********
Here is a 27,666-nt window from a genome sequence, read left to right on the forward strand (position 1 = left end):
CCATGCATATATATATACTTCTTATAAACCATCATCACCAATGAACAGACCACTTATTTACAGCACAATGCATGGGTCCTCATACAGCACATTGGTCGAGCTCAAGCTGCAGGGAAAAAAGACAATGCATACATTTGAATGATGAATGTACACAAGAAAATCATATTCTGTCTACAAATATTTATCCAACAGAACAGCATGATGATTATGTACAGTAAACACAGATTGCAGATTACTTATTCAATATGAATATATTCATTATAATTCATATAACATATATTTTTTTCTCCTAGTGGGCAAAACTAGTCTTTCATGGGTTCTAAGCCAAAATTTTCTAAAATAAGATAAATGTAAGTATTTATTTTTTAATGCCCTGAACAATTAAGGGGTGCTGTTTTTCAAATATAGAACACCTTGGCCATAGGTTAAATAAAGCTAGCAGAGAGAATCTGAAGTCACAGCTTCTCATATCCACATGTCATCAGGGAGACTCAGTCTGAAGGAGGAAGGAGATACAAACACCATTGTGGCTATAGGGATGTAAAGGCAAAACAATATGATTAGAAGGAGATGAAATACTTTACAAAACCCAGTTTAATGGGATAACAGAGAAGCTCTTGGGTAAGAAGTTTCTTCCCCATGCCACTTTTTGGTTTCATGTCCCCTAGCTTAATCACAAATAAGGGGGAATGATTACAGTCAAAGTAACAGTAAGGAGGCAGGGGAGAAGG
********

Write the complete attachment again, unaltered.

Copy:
Here is a 27,666-nt window from a genome sequence, read left to right on the forward strand (position 1 = left end):
CCATGCATATATATATACTTCTTATAAACCATCATCACCAATGAACAGACCACTTATTTACAGCACAATGCATGGGTCCTCATACAGCACATTGGTCGAGCTCAAGCTGCAGGGAAAAAAGACAATGCATACATTTGAATGATGAATGTACACAAGAAAATCATATTCTGTCTACAAATATTTATCCAACAGAACAGCATGATGATTATGTACAGTAAACACAGATTGCAGATTACTTATTCAATATGAATATATTCATTATAATTCATATAACATATATTTTTTTCTCCTAGTGGGCAAAACTAGTCTTTCATGGGTTCTAAGCCAAAATTTTCTAAAATAAGATAAATGTAAGTATTTATTTTTTAATGCCCTGAACAATTAAGGGGTGCTGTTTTTCAAATATAGAACACCTTGGCCATAGGTTAAATAAAGCTAGCAGAGAGAATCTGAAGTCACAGCTTCTCATATCCACATGTCATCAGGGAGACTCAGTCTGAAGGAGGAAGGAGATACAAACACCATTGTGGCTATAGGGATGTAAAGGCAAAACAATATGATTAGAAGGAGATGAAATACTTTACAAAACCCAGTTTAATGGGATAACAGAGAAGCTCTTGGGTAAGAAGTTTCTTCCCCATGCCACTTTTTGGTTTCATGTCCCCTAGCTTAATCACAAATAAGGGGGAATGATTACAGTCAAAGTAACAGTAAGGAGGCAGGGGAGAAGG